The long road ahead

By Lachlan Maddock
 — 1 minute read

Australia is now emerging from the COVID-19 crisis. But will it come out stronger, or weaker?

After a rough couple of months, it seems that Australia’s recovery is well underway. Westpac reported that consumer sentiment increased 16.4 per cent to the still-soft pre-crisis level of 88.1 per cent. NAB’s monthly business survey saw confidence rebound slightly, while Treasury has revised its unemployment estimates to 8 per cent from 10 per cent. Historic share market gains appear to have erased the worst of the losses through March. 

Australia’s survival – and subsequent recovery – is a remarkable story in a world where headlines are still dominated by doom and gloom from relatively advanced countries like America, where mass protests continue unabated, and Sweden, which is counting the human cost of its controversial “herd immunity” approach. 


But as hopes brighten for a recovery that might be closer to the fabled “V” rather than the forecast “U” or much-feared “W”, the Morrison government has taken the opportunity to fine-tune its crisis spending and stimulus packages in the hopes that they might still be able to go to the next election as the party of fiscal responsibility.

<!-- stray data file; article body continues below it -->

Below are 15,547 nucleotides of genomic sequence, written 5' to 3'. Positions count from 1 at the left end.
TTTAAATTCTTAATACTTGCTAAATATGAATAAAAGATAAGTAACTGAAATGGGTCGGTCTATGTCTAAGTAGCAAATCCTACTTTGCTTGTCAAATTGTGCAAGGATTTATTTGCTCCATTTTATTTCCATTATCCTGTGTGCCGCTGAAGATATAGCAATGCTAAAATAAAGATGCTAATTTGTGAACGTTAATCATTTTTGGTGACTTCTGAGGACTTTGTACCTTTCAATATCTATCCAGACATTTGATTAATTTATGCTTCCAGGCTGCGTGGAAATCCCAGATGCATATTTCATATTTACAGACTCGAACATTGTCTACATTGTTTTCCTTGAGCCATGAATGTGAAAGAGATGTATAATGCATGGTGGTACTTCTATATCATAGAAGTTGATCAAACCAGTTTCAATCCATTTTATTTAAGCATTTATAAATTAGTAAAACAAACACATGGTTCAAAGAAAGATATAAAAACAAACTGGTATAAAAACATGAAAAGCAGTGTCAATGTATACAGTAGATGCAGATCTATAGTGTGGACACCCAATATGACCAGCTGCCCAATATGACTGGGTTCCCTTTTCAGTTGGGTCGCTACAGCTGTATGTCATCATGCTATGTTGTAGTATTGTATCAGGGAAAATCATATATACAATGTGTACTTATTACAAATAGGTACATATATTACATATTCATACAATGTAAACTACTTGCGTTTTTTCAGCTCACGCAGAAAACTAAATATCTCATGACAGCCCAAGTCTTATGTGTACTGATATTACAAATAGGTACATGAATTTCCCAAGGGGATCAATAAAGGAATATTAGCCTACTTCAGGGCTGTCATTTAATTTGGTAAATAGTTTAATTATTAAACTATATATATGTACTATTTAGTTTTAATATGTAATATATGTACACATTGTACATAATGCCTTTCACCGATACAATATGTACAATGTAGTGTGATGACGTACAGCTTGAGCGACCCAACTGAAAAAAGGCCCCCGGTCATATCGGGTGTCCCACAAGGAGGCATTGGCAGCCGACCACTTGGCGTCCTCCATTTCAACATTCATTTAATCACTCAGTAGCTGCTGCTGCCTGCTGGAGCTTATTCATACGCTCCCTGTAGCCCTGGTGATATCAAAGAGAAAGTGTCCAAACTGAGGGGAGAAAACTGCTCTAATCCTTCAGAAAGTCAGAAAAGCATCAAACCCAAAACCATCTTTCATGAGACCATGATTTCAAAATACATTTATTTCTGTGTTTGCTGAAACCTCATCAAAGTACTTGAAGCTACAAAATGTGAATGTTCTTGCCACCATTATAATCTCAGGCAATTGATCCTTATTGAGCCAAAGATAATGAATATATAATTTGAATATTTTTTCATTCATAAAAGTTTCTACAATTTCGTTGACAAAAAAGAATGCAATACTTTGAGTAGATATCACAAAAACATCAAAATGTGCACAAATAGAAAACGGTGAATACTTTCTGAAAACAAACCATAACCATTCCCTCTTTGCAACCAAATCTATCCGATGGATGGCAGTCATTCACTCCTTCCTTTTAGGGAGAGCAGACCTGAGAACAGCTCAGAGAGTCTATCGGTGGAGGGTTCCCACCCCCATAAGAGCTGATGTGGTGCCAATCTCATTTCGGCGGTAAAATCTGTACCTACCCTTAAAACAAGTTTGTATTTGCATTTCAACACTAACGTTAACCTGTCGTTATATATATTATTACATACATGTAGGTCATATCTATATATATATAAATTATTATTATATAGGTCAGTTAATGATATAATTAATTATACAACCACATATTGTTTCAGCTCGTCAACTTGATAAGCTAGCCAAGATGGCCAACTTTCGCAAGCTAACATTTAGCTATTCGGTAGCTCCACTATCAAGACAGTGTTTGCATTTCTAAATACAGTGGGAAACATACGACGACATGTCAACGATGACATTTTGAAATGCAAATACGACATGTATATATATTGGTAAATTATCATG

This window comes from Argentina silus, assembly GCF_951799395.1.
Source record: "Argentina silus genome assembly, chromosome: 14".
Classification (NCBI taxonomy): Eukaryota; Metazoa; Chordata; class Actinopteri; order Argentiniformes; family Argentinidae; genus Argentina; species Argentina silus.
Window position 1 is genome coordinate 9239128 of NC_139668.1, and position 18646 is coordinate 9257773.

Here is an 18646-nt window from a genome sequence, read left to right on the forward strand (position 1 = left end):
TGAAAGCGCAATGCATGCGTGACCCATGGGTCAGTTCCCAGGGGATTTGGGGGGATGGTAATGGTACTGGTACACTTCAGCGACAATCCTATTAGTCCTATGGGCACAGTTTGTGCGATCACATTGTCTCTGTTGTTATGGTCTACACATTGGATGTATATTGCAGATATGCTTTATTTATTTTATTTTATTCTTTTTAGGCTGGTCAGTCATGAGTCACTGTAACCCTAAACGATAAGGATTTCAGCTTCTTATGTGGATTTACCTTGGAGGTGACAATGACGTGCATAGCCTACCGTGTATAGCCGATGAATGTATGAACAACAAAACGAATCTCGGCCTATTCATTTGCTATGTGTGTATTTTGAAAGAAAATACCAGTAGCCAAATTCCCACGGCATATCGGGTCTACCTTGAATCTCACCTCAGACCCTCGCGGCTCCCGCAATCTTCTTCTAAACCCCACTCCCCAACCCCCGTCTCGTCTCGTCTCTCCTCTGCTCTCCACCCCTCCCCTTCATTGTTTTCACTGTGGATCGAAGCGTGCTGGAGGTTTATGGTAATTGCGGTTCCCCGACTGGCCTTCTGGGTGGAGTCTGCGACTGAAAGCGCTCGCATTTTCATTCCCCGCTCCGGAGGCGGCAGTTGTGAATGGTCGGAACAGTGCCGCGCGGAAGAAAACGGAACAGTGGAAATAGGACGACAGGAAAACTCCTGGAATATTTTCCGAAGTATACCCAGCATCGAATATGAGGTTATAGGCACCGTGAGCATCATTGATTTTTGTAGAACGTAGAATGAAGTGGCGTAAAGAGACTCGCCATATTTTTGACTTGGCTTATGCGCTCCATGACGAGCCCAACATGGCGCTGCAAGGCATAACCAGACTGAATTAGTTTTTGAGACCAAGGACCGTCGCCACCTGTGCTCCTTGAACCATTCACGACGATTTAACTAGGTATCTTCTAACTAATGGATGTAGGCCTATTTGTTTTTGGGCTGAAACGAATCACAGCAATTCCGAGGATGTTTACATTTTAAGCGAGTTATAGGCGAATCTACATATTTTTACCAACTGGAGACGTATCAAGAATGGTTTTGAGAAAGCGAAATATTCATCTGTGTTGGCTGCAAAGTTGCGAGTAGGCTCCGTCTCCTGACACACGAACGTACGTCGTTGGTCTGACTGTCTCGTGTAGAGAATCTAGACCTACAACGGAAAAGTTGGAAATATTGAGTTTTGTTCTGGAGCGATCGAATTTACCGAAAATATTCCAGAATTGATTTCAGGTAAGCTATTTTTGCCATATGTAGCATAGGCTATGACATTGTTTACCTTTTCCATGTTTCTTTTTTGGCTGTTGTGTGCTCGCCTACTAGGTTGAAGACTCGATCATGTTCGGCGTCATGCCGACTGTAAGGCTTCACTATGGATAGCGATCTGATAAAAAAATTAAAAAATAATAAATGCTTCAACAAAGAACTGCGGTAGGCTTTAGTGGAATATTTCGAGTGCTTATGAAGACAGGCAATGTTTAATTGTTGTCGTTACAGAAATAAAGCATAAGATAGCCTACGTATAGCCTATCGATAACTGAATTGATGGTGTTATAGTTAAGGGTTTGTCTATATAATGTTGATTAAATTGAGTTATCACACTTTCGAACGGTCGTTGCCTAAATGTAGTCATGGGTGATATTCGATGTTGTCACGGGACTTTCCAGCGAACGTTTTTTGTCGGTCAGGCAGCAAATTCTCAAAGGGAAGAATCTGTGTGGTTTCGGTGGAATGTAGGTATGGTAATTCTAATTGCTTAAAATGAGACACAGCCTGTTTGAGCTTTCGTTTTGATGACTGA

The childcare sector will be left more or less up the creek, while the government’s HomeBuilder package will probably be better for people with houses in Sydney’s most exclusive suburbs than the people who will work in them. That HomeBuilder is the only example of outright pork barrelling that has come from the government’s stimulus packages (bar one-off payments to pensioners that wound up being saved, not spent) should be seen as a minor miracle. And while Mathias Cormann has told the Senate that there are no plans to cut JobKeeper short for anybody else, the Morrison government has already demonstrated that its love for everyday Australians is conditional.

But even if that stimulus gambit pays off, the next stage of the recovery will still be the most critical. The JobMaker program could define Australia’s growth trajectory for decades to come, even as it deals with an increasingly belligerent China that has already demonstrated it’s willing to play hard ball with Australia’s exports over relatively innocuous political pointscoring. 

The recovery is well underway, and Australia looks to be coming out of the crisis with a more focused and innovative economy than it went in with. Whether it will be able to make its mark on the brave new world we find ourselves in remains to be seen.


The long road ahead
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